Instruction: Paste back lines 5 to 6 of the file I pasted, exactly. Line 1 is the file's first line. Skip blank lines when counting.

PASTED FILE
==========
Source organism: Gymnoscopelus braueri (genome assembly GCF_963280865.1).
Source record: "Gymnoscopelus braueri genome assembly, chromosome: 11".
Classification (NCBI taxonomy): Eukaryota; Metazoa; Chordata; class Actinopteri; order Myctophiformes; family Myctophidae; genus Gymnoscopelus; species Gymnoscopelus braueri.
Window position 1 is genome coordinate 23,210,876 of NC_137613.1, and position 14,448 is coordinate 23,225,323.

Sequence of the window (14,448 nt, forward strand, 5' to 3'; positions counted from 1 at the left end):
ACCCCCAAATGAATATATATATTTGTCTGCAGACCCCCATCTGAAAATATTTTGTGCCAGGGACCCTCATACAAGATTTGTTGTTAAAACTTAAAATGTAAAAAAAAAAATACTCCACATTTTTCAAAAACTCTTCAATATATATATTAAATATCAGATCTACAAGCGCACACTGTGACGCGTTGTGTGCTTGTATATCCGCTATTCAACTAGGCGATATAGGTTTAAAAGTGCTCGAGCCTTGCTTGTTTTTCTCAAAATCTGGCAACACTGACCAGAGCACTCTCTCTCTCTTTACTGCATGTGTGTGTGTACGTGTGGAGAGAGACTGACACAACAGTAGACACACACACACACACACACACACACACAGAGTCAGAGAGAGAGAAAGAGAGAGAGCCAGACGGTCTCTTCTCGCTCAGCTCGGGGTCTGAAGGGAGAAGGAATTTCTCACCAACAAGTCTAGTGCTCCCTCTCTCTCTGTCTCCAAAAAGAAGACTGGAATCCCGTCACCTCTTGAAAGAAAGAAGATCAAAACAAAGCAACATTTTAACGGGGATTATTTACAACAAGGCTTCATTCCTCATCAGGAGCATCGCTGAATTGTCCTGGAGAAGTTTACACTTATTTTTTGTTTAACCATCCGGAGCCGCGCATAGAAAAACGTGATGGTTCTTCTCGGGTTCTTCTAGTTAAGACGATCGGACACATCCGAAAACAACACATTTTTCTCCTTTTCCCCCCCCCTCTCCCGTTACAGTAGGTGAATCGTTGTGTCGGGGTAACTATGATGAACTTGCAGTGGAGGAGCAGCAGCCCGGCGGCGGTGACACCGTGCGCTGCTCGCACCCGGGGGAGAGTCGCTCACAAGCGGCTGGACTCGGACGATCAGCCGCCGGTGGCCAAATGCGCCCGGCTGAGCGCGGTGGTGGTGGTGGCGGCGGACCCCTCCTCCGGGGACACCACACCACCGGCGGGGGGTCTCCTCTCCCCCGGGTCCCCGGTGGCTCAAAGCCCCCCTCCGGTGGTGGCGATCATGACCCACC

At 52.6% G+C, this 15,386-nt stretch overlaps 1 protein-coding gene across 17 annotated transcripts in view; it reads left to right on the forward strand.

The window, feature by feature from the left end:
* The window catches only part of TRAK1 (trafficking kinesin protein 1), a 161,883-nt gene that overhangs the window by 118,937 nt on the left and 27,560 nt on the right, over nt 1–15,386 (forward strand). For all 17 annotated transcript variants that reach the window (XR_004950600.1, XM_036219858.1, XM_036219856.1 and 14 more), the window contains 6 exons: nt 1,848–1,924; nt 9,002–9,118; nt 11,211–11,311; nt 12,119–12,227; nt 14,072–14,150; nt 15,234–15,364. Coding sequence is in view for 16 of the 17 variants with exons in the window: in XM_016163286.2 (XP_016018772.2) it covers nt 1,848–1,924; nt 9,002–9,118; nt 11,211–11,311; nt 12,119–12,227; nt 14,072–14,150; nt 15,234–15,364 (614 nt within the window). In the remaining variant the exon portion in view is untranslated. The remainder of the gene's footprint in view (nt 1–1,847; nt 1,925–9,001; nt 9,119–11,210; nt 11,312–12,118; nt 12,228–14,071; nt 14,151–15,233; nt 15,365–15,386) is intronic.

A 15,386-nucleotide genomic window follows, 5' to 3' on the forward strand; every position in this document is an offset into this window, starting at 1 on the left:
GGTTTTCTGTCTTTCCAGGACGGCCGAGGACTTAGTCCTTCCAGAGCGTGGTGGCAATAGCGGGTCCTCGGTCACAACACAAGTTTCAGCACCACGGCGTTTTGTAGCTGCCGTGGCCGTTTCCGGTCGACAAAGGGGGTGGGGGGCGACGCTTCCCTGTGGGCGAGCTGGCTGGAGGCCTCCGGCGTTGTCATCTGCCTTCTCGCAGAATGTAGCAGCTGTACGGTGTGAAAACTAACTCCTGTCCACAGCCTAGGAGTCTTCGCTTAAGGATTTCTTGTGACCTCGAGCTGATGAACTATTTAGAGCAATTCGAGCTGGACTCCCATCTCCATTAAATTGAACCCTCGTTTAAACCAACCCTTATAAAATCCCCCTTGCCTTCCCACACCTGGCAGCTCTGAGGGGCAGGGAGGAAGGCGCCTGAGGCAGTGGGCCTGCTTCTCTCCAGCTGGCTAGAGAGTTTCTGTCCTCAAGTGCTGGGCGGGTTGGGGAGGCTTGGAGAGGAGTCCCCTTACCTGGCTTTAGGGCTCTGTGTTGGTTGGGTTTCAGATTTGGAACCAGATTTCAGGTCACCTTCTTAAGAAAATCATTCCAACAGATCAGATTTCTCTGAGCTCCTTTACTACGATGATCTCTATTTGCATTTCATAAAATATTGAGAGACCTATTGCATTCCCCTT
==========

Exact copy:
Sequence of the window (14,448 nt, forward strand, 5' to 3'; positions counted from 1 at the left end):
ACCCCCAAATGAATATATATATTTGTCTGCAGACCCCCATCTGAAAATATTTTGTGCCAGGGACCCTCATACAAGATTTGTTGTTAAAACTTAAAATGTAAAAAAAAAAATACTCCACATTTTTCAAAAACTCTTCAATATATATATTAAATATCAGATCTACAAGCGCACACTGTGACGCGTTGTGTGCTTGTATATCCGCTATTCAACTAGGCGATATAGGTTTAAAAGTGCTCGAGCCTTGCTTGTTTTTCTCAAAATCTGGCAACACTGACCAGAGCACTCTCTCTCTCTTTACTGCATGTGTGTGTGTACGTGTGGAGAGAGACTGACACAACAGTAGACACACACACACACACACACACACACACAGAGTCAGAGAGAGAGAAAGAGAGAGAGCCAGACGGTCTCTTCTCGCTCAGCTCGGGGTCTGAAGGGAGAAGGAATTTCTCACCAACAAGTCTAGTGCTCCCTCTCTCTCTGTCTCCAAAAAGAAGACTGGAATCCCGTCACCTCTTGAAAGAAAGAAGATCAAAACAAAGCAACATTTTAACGGGGATTATTTACAACAAGGCTTCATTCCTCATCAGGAGCATCGCTGAATTGTCCTGGAGAAGTTTACACTTATTTTTTGTTTAACCATCCGGAGCCGCGCATAGAAAAACGTGATGGTTCTTCTCGGGTTCTTCTAGTTAAGACGATCGGACACATCCGAAAACAACACATTTTTCTCCTTTTCCCCCCCCCTCTCCCGTTACAGTAGGTGAATCGTTGTGTCGGGGTAACTATGATGAACTTGCAGTGGAGGAGCAGCAGCCCGGCGGCGGTGACACCGTGCGCTGCTCGCACCCGGGGGAGAGTCGCTCACAAGCGGCTGGACTCGGACGATCAGCCGCCGGTGGCCAAATGCGCCCGGCTGAGCGCGGTGGTGGTGGTGGCGGCGGACCCCTCCTCCGGGGACACCACACCACCGGCGGGGGGTCTCCTCTCCCCCGGGTCCCCGGTGGCTCAAAGCCCCCCTCCGGTGGTGGCGATCATGACCCACC